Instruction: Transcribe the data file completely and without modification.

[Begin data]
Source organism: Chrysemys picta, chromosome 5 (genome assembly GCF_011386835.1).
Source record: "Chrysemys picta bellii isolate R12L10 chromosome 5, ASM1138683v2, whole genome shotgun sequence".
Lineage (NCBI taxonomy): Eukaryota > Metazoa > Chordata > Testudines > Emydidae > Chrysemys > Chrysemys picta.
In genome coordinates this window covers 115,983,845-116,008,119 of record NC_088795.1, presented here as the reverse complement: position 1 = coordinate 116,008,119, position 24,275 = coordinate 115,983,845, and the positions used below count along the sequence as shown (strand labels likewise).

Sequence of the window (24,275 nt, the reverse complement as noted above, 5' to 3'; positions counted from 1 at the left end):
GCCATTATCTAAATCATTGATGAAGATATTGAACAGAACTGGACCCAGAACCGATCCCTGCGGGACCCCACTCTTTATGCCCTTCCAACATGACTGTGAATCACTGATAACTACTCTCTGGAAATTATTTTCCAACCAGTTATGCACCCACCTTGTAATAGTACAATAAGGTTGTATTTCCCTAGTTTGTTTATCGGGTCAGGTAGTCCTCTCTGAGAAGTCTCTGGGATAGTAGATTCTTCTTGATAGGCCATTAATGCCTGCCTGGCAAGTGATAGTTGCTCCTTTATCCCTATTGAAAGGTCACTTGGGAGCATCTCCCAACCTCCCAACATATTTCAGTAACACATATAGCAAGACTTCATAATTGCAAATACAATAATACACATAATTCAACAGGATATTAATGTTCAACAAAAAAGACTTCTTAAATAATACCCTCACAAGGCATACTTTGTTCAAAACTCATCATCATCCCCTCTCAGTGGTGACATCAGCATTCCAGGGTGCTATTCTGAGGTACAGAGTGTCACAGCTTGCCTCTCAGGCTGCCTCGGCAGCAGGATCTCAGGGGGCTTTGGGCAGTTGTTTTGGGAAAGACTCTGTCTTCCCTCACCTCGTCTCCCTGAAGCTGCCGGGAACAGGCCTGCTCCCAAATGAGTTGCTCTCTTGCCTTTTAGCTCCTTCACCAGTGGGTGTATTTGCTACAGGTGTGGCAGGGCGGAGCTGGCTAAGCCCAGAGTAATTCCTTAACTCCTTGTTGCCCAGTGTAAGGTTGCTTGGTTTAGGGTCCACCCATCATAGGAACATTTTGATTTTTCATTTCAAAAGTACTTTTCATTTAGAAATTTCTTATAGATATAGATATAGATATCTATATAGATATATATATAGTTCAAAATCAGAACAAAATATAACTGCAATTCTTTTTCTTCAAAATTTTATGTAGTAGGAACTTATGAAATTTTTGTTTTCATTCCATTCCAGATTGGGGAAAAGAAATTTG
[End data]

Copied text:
Source organism: Chrysemys picta, chromosome 5 (genome assembly GCF_011386835.1).
Source record: "Chrysemys picta bellii isolate R12L10 chromosome 5, ASM1138683v2, whole genome shotgun sequence".
Lineage (NCBI taxonomy): Eukaryota > Metazoa > Chordata > Testudines > Emydidae > Chrysemys > Chrysemys picta.
In genome coordinates this window covers 115,983,845-116,008,119 of record NC_088795.1, presented here as the reverse complement: position 1 = coordinate 116,008,119, position 24,275 = coordinate 115,983,845, and the positions used below count along the sequence as shown (strand labels likewise).

Sequence of the window (24,275 nt, the reverse complement as noted above, 5' to 3'; positions counted from 1 at the left end):
GCCATTATCTAAATCATTGATGAAGATATTGAACAGAACTGGACCCAGAACCGATCCCTGCGGGACCCCACTCTTTATGCCCTTCCAACATGACTGTGAATCACTGATAACTACTCTCTGGAAATTATTTTCCAACCAGTTATGCACCCACCTTGTAATAGTACAATAAGGTTGTATTTCCCTAGTTTGTTTATCGGGTCAGGTAGTCCTCTCTGAGAAGTCTCTGGGATAGTAGATTCTTCTTGATAGGCCATTAATGCCTGCCTGGCAAGTGATAGTTGCTCCTTTATCCCTATTGAAAGGTCACTTGGGAGCATCTCCCAACCTCCCAACATATTTCAGTAACACATATAGCAAGACTTCATAATTGCAAATACAATAATACACATAATTCAACAGGATATTAATGTTCAACAAAAAAGACTTCTTAAATAATACCCTCACAAGGCATACTTTGTTCAAAACTCATCATCATCCCCTCTCAGTGGTGACATCAGCATTCCAGGGTGCTATTCTGAGGTACAGAGTGTCACAGCTTGCCTCTCAGGCTGCCTCGGCAGCAGGATCTCAGGGGGCTTTGGGCAGTTGTTTTGGGAAAGACTCTGTCTTCCCTCACCTCGTCTCCCTGAAGCTGCCGGGAACAGGCCTGCTCCCAAATGAGTTGCTCTCTTGCCTTTTAGCTCCTTCACCAGTGGGTGTATTTGCTACAGGTGTGGCAGGGCGGAGCTGGCTAAGCCCAGAGTAATTCCTTAACTCCTTGTTGCCCAGTGTAAGGTTGCTTGGTTTAGGGTCCACCCATCATAGGAACATTTTGATTTTTCATTTCAAAAGTACTTTTCATTTAGAAATTTCTTATAGATATAGATATAGATATCTATATAGATATATATATAGTTCAAAATCAGAACAAAATATAACTGCAATTCTTTTTCTTCAAAATTTTATGTAGTAGGAACTTATGAAATTTTTGTTTTCATTCCATTCCAGATTGGGGAAAAGAAATTTG